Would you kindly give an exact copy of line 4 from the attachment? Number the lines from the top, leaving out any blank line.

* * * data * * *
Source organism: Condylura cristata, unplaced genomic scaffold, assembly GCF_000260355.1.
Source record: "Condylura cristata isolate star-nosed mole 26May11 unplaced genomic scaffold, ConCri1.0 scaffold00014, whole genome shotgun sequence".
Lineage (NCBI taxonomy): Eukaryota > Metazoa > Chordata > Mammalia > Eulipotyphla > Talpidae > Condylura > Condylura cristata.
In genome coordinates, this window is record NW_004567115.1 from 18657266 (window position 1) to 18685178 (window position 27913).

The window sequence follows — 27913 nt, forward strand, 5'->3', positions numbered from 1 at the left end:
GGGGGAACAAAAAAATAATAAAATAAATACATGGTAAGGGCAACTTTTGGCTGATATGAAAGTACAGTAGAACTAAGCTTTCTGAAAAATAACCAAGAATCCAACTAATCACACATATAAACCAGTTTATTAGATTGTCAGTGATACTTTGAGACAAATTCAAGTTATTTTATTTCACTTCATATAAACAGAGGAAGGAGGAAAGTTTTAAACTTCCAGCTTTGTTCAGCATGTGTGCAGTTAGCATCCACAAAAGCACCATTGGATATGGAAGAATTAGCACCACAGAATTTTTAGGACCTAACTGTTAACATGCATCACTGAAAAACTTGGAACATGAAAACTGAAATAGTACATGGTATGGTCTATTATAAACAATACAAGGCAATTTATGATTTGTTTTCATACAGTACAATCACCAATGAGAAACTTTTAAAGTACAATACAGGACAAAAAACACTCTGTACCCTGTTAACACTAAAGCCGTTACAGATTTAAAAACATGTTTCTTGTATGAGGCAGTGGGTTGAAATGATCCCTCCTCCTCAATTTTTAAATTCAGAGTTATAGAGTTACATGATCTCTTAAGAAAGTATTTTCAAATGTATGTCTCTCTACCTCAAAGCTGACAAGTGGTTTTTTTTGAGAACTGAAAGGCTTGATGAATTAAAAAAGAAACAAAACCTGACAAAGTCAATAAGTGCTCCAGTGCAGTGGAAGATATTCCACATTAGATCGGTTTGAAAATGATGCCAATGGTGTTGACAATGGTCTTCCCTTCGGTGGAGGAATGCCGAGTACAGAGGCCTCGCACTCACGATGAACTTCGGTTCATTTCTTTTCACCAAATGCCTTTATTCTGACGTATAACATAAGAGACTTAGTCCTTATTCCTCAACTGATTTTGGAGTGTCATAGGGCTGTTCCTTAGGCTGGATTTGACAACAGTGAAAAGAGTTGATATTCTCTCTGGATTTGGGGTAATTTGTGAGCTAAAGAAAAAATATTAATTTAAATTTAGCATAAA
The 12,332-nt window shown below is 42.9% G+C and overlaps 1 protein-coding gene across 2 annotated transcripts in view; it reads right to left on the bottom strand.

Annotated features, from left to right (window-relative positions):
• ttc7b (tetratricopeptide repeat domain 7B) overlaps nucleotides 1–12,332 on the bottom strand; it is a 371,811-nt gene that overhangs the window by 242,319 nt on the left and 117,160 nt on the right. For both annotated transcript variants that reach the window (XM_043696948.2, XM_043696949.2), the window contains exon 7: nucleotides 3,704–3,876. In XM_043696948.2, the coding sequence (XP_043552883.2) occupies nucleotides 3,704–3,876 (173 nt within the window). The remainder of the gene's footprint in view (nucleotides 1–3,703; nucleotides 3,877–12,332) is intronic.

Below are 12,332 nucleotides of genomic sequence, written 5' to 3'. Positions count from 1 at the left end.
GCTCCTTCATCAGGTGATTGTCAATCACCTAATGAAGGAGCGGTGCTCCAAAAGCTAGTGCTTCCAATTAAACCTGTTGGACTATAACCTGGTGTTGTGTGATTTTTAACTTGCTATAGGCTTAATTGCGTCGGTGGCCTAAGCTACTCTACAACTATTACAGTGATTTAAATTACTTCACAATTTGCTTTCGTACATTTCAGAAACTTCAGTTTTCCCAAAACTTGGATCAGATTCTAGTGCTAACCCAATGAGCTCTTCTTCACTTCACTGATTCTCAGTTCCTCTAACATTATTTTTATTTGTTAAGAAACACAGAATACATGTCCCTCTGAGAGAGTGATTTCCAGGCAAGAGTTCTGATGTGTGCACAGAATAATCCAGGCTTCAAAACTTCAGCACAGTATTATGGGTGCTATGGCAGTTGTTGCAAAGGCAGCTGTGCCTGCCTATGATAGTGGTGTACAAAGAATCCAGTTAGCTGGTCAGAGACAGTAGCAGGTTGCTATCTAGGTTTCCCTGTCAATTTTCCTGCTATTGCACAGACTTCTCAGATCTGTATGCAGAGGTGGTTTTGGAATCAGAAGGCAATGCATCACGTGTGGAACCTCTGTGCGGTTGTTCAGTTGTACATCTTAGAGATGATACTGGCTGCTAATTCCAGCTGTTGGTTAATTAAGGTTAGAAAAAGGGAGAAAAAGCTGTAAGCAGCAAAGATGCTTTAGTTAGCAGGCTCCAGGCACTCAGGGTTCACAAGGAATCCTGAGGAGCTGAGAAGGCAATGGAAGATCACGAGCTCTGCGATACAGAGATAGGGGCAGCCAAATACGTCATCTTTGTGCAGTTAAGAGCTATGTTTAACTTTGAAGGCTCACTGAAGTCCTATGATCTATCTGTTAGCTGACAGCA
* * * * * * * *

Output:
In genome coordinates, this window is record NW_004567115.1 from 18657266 (window position 1) to 18685178 (window position 27913).